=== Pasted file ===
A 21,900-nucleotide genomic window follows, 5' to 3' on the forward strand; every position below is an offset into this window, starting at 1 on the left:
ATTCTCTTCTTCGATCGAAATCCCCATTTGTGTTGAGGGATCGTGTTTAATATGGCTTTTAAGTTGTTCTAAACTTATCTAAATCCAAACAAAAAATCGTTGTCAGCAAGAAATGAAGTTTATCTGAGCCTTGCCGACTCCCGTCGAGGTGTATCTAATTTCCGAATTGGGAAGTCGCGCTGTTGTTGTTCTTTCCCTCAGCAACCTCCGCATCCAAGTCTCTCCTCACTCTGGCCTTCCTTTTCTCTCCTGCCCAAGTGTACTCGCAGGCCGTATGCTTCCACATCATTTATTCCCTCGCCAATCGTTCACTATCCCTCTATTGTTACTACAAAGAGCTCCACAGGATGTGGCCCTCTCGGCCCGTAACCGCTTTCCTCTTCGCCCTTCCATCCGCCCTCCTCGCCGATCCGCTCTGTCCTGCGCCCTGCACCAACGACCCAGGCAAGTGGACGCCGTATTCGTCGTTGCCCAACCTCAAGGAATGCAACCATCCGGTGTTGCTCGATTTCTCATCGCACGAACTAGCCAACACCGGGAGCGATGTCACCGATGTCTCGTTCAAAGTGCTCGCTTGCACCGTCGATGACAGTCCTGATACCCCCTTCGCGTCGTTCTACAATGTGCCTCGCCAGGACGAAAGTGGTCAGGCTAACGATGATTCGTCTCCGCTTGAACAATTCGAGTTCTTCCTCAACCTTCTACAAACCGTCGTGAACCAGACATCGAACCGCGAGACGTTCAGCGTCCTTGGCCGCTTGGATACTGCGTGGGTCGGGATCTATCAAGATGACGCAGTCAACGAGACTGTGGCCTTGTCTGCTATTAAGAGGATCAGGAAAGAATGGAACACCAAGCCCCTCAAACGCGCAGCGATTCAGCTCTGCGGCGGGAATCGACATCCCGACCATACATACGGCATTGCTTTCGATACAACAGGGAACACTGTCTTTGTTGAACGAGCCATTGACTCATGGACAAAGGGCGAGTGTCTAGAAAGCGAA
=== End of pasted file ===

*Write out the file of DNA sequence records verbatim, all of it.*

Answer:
A 21,900-nucleotide genomic window follows, 5' to 3' on the forward strand; every position below is an offset into this window, starting at 1 on the left:
ATTCTCTTCTTCGATCGAAATCCCCATTTGTGTTGAGGGATCGTGTTTAATATGGCTTTTAAGTTGTTCTAAACTTATCTAAATCCAAACAAAAAATCGTTGTCAGCAAGAAATGAAGTTTATCTGAGCCTTGCCGACTCCCGTCGAGGTGTATCTAATTTCCGAATTGGGAAGTCGCGCTGTTGTTGTTCTTTCCCTCAGCAACCTCCGCATCCAAGTCTCTCCTCACTCTGGCCTTCCTTTTCTCTCCTGCCCAAGTGTACTCGCAGGCCGTATGCTTCCACATCATTTATTCCCTCGCCAATCGTTCACTATCCCTCTATTGTTACTACAAAGAGCTCCACAGGATGTGGCCCTCTCGGCCCGTAACCGCTTTCCTCTTCGCCCTTCCATCCGCCCTCCTCGCCGATCCGCTCTGTCCTGCGCCCTGCACCAACGACCCAGGCAAGTGGACGCCGTATTCGTCGTTGCCCAACCTCAAGGAATGCAACCATCCGGTGTTGCTCGATTTCTCATCGCACGAACTAGCCAACACCGGGAGCGATGTCACCGATGTCTCGTTCAAAGTGCTCGCTTGCACCGTCGATGACAGTCCTGATACCCCCTTCGCGTCGTTCTACAATGTGCCTCGCCAGGACGAAAGTGGTCAGGCTAACGATGATTCGTCTCCGCTTGAACAATTCGAGTTCTTCCTCAACCTTCTACAAACCGTCGTGAACCAGACATCGAACCGCGAGACGTTCAGCGTCCTTGGCCGCTTGGATACTGCGTGGGTCGGGATCTATCAAGATGACGCAGTCAACGAGACTGTGGCCTTGTCTGCTATTAAGAGGATCAGGAAAGAATGGAACACCAAGCCCCTCAAACGCGCAGCGATTCAGCTCTGCGGCGGGAATCGACATCCCGACCATACATACGGCATTGCTTTCGATACAACAGGGAACACTGTCTTTGTTGAACGAGCCATTGACTCATGGACAAAGGGCGAGTGTCTAGAAAGCGAA